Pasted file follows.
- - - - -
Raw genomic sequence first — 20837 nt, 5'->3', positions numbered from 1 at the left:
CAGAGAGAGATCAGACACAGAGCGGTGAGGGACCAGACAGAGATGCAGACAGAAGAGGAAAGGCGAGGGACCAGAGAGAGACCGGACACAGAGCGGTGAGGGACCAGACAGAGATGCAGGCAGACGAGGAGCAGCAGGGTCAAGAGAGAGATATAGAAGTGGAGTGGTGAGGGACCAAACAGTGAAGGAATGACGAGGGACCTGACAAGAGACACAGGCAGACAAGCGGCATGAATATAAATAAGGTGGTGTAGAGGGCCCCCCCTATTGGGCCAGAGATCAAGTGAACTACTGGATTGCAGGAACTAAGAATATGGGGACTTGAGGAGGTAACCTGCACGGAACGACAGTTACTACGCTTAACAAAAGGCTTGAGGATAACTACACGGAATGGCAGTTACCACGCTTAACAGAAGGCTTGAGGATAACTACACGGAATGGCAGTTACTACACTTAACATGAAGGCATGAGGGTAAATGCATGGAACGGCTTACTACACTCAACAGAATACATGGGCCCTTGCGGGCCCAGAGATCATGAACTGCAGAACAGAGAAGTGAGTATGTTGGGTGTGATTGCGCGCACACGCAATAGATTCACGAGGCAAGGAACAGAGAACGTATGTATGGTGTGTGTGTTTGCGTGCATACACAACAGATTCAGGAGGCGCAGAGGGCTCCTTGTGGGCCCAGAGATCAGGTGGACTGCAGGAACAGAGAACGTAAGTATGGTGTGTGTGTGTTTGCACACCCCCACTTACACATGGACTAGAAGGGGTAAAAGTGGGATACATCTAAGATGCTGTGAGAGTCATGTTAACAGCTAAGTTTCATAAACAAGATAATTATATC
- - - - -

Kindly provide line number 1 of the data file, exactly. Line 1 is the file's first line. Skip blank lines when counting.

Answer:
Raw genomic sequence first — 20837 nt, 5'->3', positions numbered from 1 at the left: